I think the problem is that the smartphone industry has been hitting the ceiling for years. The improvements made are based entirely on scientific incremental improvements, such as battery capacity, processor power vs. efficiency, etc.
In Jobs’ days, the smartphone was something new and every feature was a groundbreaking innovation. Nowadays, everything we need (and more) is in a smartphone, and it’s almost impossible to groundbreaking improvements in the current and near future technology landscape. Watch the addition of satellite connections – a feature that is needed only in exceptional cases and then only in areas without network coverage. A useful feature, sure, that will save lives, but anything but a hack that will make a difference for the everyday user. Manufacturers really have to go to extremes to offer something more premium.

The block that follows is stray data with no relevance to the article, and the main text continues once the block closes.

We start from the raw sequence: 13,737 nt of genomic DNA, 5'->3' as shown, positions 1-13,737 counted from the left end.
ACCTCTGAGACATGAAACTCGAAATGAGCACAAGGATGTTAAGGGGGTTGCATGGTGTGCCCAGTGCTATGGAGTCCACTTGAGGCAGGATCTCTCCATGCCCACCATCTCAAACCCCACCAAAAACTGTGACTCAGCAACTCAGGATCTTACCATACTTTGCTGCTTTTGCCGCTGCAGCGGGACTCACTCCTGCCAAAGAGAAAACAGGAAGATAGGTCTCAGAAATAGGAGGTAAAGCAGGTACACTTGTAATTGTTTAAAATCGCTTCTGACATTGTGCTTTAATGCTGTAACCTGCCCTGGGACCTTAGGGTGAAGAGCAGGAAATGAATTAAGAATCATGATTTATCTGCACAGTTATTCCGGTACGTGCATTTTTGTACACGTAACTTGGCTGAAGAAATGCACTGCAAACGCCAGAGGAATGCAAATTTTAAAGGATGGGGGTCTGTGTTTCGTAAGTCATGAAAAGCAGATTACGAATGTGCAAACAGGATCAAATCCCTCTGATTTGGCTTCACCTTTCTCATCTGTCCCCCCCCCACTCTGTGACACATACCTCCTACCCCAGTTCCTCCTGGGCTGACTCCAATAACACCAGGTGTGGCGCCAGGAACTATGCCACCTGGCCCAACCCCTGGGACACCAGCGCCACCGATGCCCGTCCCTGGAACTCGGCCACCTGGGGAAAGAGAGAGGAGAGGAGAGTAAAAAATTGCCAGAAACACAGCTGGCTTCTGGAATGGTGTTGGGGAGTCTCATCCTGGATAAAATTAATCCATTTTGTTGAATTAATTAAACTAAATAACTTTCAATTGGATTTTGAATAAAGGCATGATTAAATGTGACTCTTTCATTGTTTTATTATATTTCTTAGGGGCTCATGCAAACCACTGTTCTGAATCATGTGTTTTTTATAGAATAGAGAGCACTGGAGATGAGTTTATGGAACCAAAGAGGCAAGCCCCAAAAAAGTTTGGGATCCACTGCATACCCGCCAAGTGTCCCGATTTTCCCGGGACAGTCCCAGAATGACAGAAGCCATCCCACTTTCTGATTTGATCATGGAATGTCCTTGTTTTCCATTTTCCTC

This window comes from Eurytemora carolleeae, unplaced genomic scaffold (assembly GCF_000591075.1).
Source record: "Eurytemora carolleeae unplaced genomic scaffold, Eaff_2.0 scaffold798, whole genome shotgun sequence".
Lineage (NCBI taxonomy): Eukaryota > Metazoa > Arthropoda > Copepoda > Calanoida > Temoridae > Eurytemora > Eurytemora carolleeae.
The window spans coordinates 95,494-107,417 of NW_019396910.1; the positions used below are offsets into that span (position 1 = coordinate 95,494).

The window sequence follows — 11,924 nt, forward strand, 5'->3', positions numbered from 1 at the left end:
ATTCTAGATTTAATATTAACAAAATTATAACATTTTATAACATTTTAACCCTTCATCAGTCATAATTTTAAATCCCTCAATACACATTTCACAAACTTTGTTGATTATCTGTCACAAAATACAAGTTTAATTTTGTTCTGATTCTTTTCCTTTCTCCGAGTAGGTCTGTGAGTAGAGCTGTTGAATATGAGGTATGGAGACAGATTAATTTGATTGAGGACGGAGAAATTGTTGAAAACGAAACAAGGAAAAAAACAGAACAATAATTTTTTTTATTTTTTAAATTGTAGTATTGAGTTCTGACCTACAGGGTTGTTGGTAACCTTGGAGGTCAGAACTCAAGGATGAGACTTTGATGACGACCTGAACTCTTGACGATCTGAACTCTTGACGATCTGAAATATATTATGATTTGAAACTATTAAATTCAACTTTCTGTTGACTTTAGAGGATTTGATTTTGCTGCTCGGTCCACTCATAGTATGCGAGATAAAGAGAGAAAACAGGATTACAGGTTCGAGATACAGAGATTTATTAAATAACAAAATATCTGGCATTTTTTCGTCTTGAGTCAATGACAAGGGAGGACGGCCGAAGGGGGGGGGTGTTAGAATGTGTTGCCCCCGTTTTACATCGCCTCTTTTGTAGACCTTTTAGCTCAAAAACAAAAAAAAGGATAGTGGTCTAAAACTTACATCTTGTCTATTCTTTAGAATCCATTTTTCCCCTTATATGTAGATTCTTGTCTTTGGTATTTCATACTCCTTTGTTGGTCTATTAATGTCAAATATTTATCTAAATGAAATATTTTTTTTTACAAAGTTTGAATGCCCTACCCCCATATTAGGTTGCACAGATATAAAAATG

We are currently waiting for the ‘next big thing’, and I don’t think it will be a smartphone in any form – the concept is now developed and can only be improved incrementally. So it must be a “new” concept that can be made mainstream. Think of something like smart glasses, which is undoubtedly something Apple is working on.
What was said; Smartphones were really just a rebranding/improving of a technology/device that has been around for a long time, the Pocket PC. I honestly believe that we are still a long way from something new that will suddenly spread all over the world. So: There is still a lot of confusion in the smartphone world.
tl; dr: It wasn’t Jobs, it was the era. Jobs just happened to be the right person at the right time.
[Reactie gewijzigd door Grabbels op 24 december 2022 10:38]
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